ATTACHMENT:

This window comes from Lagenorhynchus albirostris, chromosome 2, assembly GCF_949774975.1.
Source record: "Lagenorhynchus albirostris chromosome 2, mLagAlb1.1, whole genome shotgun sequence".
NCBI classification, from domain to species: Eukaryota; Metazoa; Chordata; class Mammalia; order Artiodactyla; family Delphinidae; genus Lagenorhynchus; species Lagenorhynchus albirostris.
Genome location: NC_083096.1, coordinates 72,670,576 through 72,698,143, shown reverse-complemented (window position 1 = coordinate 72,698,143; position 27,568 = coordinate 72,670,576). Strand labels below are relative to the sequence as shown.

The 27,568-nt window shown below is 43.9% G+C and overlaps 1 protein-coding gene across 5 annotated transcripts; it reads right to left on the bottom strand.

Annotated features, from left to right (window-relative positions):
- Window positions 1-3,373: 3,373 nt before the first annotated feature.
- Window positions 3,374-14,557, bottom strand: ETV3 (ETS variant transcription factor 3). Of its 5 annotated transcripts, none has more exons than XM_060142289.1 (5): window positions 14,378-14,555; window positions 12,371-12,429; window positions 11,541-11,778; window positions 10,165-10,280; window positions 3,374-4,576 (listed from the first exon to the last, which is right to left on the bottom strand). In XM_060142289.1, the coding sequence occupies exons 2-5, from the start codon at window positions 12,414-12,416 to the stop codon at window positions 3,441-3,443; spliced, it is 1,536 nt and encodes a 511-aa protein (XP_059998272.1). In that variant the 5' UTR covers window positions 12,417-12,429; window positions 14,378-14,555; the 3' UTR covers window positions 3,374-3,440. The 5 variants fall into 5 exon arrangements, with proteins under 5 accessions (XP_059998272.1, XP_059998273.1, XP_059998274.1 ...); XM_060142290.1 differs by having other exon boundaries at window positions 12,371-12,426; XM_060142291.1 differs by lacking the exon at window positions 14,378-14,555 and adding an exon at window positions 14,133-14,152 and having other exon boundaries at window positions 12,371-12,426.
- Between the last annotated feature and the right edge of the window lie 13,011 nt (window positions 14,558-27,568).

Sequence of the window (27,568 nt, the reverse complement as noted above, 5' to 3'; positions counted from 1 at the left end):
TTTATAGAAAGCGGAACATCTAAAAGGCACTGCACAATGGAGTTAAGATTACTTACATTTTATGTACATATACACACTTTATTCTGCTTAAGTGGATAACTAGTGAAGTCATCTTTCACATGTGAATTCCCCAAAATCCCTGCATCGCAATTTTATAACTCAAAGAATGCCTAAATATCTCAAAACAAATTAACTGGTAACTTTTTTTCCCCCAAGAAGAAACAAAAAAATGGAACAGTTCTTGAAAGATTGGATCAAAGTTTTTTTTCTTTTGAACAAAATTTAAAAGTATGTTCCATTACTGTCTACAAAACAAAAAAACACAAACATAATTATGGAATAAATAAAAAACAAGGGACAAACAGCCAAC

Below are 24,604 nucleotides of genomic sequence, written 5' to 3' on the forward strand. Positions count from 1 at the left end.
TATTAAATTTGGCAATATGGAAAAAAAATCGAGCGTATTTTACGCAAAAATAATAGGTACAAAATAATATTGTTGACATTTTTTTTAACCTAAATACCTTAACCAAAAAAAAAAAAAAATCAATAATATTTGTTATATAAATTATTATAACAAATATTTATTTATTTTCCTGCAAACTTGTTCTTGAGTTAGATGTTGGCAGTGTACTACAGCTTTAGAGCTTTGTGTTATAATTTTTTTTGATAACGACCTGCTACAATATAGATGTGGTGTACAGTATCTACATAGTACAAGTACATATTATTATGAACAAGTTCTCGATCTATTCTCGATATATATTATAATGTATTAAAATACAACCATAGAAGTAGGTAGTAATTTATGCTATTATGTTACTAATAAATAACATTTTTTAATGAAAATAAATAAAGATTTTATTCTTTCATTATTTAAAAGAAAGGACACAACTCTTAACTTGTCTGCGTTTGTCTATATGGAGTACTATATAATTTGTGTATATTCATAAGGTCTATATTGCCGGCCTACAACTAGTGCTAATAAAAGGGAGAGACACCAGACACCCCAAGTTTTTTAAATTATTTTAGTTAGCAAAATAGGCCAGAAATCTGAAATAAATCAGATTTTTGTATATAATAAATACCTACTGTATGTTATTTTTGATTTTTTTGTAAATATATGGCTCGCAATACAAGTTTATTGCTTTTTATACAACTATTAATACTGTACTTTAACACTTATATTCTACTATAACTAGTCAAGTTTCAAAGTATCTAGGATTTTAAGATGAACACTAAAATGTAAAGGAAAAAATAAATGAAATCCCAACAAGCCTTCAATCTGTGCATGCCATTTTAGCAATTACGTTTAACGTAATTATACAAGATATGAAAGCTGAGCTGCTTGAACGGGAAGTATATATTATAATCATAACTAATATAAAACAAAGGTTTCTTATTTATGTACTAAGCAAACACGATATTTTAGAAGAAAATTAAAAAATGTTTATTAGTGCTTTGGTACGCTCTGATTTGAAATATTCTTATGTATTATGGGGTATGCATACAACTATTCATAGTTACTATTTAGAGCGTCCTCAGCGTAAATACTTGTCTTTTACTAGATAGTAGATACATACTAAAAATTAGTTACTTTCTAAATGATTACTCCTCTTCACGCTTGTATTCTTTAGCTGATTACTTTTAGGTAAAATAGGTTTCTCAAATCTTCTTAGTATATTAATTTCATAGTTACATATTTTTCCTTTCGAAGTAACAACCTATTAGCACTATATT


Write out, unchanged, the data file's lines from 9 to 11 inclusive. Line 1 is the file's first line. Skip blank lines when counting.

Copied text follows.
- Between the last annotated feature and the right edge of the window lie 13,011 nt (window positions 14,558-27,568).

Sequence of the window (27,568 nt, the reverse complement as noted above, 5' to 3'; positions counted from 1 at the left end):
TTTATAGAAAGCGGAACATCTAAAAGGCACTGCACAATGGAGTTAAGATTACTTACATTTTATGTACATATACACACTTTATTCTGCTTAAGTGGATAACTAGTGAAGTCATCTTTCACATGTGAATTCCCCAAAATCCCTGCATCGCAATTTTATAACTCAAAGAATGCCTAAATATCTCAAAACAAATTAACTGGTAACTTTTTTTCCCCCAAGAAGAAACAAAAAAATGGAACAGTTCTTGAAAGATTGGATCAAAGTTTTTTTTCTTTTGAACAAAATTTAAAAGTATGTTCCATTACTGTCTACAAAACAAAAAAACACAAACATAATTATGGAATAAATAAAAAACAAGGGACAAACAGCCAAC